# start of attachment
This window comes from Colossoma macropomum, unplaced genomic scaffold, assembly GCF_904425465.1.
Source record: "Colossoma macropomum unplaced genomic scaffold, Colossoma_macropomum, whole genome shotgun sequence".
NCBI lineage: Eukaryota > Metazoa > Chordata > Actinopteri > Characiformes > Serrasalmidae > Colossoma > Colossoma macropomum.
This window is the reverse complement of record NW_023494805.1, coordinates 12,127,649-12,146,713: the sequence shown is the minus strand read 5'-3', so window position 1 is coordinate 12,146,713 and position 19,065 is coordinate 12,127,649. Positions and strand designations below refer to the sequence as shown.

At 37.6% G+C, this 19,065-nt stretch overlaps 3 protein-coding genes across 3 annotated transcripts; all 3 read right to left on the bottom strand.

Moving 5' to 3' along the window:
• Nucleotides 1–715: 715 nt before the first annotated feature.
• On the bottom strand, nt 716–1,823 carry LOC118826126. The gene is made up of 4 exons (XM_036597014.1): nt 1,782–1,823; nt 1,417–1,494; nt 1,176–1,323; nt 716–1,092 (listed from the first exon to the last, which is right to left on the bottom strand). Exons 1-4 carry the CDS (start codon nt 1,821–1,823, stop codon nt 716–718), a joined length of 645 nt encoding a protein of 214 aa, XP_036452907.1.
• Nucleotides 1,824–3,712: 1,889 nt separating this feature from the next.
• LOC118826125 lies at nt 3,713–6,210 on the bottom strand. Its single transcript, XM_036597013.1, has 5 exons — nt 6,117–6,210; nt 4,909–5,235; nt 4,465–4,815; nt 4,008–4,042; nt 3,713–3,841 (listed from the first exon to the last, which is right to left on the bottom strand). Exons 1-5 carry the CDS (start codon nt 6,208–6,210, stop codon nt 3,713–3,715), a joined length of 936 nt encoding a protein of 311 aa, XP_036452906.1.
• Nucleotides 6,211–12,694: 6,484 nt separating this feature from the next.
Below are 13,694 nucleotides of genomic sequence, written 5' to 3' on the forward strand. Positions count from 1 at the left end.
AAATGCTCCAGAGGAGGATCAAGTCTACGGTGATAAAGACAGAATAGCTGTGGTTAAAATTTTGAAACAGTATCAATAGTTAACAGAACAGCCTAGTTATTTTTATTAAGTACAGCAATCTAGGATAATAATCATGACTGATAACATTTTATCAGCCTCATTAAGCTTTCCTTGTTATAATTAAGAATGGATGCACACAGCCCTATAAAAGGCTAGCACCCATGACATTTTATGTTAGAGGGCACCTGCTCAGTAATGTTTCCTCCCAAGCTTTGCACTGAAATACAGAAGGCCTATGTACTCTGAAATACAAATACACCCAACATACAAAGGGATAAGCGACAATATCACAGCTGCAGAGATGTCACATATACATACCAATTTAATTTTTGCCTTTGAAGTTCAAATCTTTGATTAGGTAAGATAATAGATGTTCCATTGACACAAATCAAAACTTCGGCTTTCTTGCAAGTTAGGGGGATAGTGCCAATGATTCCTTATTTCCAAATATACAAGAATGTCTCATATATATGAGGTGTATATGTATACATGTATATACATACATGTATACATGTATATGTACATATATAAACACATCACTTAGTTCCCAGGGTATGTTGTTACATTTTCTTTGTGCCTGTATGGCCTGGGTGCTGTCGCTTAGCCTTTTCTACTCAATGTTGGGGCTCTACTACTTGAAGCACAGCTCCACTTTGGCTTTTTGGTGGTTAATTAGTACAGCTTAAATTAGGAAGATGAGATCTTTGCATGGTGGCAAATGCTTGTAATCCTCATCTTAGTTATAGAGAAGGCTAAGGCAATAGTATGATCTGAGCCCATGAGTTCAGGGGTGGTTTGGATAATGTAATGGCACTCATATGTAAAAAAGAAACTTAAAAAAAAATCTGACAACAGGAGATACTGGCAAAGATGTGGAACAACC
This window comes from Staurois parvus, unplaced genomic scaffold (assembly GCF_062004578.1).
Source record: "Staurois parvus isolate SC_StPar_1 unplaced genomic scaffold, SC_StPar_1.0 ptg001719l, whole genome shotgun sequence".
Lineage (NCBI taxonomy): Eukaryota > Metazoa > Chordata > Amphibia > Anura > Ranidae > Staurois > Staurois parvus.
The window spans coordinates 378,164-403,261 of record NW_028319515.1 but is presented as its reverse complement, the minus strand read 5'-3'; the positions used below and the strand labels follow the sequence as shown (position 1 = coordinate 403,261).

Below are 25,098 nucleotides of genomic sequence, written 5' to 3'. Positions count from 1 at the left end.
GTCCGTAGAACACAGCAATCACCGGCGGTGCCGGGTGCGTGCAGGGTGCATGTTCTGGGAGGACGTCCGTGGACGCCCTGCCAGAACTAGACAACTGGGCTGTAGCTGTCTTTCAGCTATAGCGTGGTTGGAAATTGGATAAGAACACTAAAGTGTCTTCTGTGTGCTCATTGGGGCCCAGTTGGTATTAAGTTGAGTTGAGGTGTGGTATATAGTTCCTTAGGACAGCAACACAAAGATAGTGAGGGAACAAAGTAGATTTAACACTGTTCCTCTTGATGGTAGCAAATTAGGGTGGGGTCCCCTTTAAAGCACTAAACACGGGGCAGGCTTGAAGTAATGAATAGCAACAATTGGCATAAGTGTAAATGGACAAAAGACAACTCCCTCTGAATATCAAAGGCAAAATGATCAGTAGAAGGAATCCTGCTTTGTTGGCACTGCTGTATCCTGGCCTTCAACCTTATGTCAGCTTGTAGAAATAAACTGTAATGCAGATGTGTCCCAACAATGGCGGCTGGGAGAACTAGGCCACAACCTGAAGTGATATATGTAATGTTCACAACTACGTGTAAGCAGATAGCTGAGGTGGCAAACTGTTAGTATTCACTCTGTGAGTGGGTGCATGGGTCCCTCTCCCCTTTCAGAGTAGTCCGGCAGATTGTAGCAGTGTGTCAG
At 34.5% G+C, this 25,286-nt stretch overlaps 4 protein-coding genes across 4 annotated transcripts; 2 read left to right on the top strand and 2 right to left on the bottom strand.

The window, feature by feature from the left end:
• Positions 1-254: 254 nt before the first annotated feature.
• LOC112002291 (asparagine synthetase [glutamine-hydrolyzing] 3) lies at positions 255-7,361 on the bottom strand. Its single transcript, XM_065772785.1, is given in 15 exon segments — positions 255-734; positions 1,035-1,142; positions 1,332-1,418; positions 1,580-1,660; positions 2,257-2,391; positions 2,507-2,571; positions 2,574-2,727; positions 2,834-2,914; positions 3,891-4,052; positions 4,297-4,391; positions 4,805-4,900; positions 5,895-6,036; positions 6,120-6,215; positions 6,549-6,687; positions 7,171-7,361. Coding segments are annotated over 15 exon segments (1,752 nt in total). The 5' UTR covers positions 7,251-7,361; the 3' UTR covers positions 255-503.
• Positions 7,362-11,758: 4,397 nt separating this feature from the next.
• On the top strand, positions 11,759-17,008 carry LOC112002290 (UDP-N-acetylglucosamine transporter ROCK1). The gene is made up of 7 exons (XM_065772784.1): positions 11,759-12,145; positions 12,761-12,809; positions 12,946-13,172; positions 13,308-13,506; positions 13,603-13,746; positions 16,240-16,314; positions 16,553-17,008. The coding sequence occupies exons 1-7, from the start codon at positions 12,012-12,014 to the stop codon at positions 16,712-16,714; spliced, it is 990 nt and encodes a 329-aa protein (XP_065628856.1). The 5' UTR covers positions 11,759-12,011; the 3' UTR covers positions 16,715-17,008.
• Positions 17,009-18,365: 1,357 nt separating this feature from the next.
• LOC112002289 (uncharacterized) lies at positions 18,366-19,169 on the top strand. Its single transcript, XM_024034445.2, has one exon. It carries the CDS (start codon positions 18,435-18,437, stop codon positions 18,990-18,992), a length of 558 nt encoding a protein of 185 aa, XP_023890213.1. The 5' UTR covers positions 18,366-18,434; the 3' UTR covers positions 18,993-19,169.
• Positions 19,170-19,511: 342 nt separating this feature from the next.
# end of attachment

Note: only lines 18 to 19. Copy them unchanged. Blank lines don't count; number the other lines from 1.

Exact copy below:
Below are 25,098 nucleotides of genomic sequence, written 5' to 3'. Positions count from 1 at the left end.
GTCCGTAGAACACAGCAATCACCGGCGGTGCCGGGTGCGTGCAGGGTGCATGTTCTGGGAGGACGTCCGTGGACGCCCTGCCAGAACTAGACAACTGGGCTGTAGCTGTCTTTCAGCTATAGCGTGGTTGGAAATTGGATAAGAACACTAAAGTGTCTTCTGTGTGCTCATTGGGGCCCAGTTGGTATTAAGTTGAGTTGAGGTGTGGTATATAGTTCCTTAGGACAGCAACACAAAGATAGTGAGGGAACAAAGTAGATTTAACACTGTTCCTCTTGATGGTAGCAAATTAGGGTGGGGTCCCCTTTAAAGCACTAAACACGGGGCAGGCTTGAAGTAATGAATAGCAACAATTGGCATAAGTGTAAATGGACAAAAGACAACTCCCTCTGAATATCAAAGGCAAAATGATCAGTAGAAGGAATCCTGCTTTGTTGGCACTGCTGTATCCTGGCCTTCAACCTTATGTCAGCTTGTAGAAATAAACTGTAATGCAGATGTGTCCCAACAATGGCGGCTGGGAGAACTAGGCCACAACCTGAAGTGATATATGTAATGTTCACAACTACGTGTAAGCAGATAGCTGAGGTGGCAAACTGTTAGTATTCACTCTGTGAGTGGGTGCATGGGTCCCTCTCCCCTTTCAGAGTAGTCCGGCAGATTGTAGCAGTGTGTCAG